It’s hard to judge how serious the confrontation over Iraq between George Bush and the Democrats in the US Congress is.
The bill passed by both houses of Congress last week is certainly a major challenge to the president’s authority to carry on waging the “war on terror”.
Even the Senate, where the Democrats’ majority is wafer-thin, voted to continue funding the wars in Iraq and Afghanistan – to the tune of $95 billion – only if US troops are withdrawn from Iraq by 1 October. The pullout could be even earlier if the Iraqi client regime fails to meet various “benchmarks” laid down by Congress.
The White House has denounced what it calls “defeatist legislation that sets a date for surrender”. Bush has made it clear that he will veto the bill. Overriding him would require two thirds majorities in both the Senate and the House of Representatives, which the Democrats have no chance of making.
This confrontation is just a stage in a longer term political struggle between Bush and the Democrats. But what’s at stake is not ending the “war on terror” or improving the plight of the wretched people of Iraq. The real issue for the politicians is who will win the White House in the November 2008 presidential election.
With the Republicans in disarray, the Democrats know they have a real chance of winning. They also know that, to the extent that they take an anti-war stance, they have public opinion on their side. In a New York Times-CBS News poll last week, 64 percent supported setting a “time line” for the US to withdraw from Iraq in 2008.
That’s why in their first debate last week, all eight Democratic presidential candidates united in denouncing the war and supporting Congress. Even Hillary Clinton, who has taken a strong pro-war stance, said she would not have voted for the invasion of Iraq “if I knew then what I know now”.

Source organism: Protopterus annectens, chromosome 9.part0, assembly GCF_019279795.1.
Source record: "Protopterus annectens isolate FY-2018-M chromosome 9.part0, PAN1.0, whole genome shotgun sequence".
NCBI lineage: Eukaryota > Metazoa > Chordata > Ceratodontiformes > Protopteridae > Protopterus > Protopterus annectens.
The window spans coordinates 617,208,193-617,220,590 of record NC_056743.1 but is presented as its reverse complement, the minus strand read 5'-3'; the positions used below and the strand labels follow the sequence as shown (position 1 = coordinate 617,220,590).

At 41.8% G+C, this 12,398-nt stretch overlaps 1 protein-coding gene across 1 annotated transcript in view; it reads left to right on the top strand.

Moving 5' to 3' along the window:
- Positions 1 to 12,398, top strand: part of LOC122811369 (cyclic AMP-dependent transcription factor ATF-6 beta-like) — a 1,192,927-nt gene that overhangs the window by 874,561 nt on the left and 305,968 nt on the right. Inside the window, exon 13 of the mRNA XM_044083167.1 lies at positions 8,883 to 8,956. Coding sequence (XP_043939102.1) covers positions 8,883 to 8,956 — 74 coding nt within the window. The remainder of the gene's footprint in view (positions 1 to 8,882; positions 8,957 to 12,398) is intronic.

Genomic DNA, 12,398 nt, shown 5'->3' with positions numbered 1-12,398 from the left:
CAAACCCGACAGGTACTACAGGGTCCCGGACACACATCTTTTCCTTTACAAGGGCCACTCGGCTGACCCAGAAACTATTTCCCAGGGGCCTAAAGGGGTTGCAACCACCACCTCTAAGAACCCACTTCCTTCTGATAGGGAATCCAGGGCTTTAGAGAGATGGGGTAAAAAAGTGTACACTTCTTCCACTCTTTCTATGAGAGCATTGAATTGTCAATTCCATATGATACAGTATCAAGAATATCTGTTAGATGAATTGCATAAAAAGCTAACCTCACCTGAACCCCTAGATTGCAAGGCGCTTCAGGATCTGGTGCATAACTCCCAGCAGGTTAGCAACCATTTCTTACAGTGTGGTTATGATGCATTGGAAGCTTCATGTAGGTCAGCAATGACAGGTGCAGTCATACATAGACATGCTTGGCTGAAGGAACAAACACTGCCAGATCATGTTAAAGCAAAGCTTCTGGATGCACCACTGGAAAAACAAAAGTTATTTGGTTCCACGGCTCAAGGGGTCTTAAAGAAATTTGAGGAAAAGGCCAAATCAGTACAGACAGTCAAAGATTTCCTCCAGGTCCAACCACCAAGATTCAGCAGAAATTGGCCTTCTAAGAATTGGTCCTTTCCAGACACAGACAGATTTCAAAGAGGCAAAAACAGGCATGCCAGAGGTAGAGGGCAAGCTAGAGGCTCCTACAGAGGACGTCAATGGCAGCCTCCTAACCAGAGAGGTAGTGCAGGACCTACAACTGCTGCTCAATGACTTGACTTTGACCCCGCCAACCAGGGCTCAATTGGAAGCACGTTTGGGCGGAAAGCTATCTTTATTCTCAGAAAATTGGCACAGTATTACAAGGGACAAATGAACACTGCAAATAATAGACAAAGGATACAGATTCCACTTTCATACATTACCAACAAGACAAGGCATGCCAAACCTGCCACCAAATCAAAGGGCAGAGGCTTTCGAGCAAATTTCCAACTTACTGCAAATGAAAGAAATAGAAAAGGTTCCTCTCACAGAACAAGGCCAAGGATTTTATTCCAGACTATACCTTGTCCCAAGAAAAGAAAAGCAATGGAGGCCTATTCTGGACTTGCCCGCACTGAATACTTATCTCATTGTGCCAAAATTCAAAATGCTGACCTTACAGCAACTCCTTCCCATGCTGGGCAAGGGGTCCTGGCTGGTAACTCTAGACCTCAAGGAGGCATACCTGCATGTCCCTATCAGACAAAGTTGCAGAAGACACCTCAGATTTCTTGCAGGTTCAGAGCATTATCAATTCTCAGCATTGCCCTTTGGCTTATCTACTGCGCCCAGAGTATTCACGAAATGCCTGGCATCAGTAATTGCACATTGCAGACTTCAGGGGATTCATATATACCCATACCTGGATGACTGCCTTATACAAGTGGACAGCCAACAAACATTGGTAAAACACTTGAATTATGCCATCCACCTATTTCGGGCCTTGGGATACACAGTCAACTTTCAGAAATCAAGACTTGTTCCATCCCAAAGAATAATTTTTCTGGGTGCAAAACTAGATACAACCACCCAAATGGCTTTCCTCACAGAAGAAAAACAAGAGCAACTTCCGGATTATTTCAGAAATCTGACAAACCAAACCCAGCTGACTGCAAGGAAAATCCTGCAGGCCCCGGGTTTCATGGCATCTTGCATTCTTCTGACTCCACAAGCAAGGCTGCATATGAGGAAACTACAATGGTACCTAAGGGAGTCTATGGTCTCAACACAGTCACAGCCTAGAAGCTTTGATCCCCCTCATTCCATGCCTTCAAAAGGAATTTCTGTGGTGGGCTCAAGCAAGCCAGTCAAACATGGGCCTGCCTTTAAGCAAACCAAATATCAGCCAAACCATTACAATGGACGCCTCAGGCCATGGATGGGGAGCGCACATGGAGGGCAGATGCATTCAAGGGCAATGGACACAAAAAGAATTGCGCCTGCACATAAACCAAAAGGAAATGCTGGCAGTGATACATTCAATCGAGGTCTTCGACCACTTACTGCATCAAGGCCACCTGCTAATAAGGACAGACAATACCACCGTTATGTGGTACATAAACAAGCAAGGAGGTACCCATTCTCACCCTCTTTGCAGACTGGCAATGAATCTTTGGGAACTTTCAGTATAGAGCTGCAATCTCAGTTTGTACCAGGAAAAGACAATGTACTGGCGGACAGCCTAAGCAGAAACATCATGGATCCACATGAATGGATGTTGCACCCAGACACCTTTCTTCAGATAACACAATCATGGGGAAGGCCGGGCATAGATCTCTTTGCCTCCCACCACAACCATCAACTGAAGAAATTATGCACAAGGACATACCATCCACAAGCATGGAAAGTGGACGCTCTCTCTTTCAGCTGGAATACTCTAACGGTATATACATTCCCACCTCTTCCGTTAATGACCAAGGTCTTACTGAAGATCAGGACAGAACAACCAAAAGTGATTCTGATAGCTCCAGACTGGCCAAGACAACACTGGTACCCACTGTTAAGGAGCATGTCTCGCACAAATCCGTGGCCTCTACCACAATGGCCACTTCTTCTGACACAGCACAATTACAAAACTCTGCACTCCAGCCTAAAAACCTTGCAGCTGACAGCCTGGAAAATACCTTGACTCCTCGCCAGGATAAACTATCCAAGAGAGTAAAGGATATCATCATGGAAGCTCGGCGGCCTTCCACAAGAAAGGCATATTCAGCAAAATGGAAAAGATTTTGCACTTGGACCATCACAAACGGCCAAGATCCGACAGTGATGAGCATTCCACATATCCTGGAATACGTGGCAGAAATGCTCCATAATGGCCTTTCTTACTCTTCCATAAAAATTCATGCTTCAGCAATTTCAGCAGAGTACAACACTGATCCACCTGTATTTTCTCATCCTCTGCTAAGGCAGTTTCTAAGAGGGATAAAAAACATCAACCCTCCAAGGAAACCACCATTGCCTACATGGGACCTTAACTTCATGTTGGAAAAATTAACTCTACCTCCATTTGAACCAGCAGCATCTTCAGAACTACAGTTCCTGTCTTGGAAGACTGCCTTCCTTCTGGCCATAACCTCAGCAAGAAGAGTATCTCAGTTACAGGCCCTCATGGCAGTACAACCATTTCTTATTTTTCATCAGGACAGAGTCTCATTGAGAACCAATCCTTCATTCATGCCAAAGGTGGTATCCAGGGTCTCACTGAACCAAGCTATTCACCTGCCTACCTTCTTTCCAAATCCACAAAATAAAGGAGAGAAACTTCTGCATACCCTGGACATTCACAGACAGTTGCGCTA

But this facade of unity conceals many differences. Harry Reid, Democratic leader in the Senate, caused outrage in the White House when he said a couple of weeks ago that the Iraq war was lost. He contemptuously brushed aside a subsequent denunciation by vice-president Dick Cheney, saying, “I’m not going to get into a name calling match with somebody who has a 9 percent approval rating.”
Reid’s stance shows both the despair within the US ruling class about the Iraq debacle and the degree to which the Republican right’s ability to intimidate opponents into submission has crumbled.
But this doesn’t alter the fact that the Democrats remain the second party of US imperialism. In order to maintain the support of big business, they have to show their ability to defend the interests of US capitalism – and that means maintaining US global power.
So Hillary Clinton, for example, does not want full scale US withdrawal from Iraq. Instead, as she explained in a recent New York Times interview, she favours pulling a reduced US force to bases outside the cities. This would allow the Pentagon to retain military leverage in a region that will remain of huge economic and strategic importance whatever the outcome of the Iraq war.
The real divisions on the Democrats’ side became clear in last week’s debate. Only three weaker candidates, Senator Christopher Dodd, Congressman Dennis Kucinich, and ex-Senator Mike Gravel, said they favoured eventually cutting off all funding for the war.
Barack Obama is the youngish black Senator from Illinois who has rapidly emerged as the major threat to Clinton’s chances of winning the Democratic presidential nomination. He has the great advantage in current circumstances that he opposed the invasion of Iraq in 2002-3.
But Obama is no radical. The Financial Times reported last week that he’s getting big campaign contributions from the hedge funds that have done so well out of the US’s booming financial markets.
Kucinich and Gravel challenged him for refusing to rule out any option, including war, in dealing with Iran’s nuclear programme. “Tell me, Barack, who do you want to nuke?” Gravel asked him. Obama laughed and brushed the question off, but it was a good one. The Democrats will do their best to ensure that the US empire is in good hands.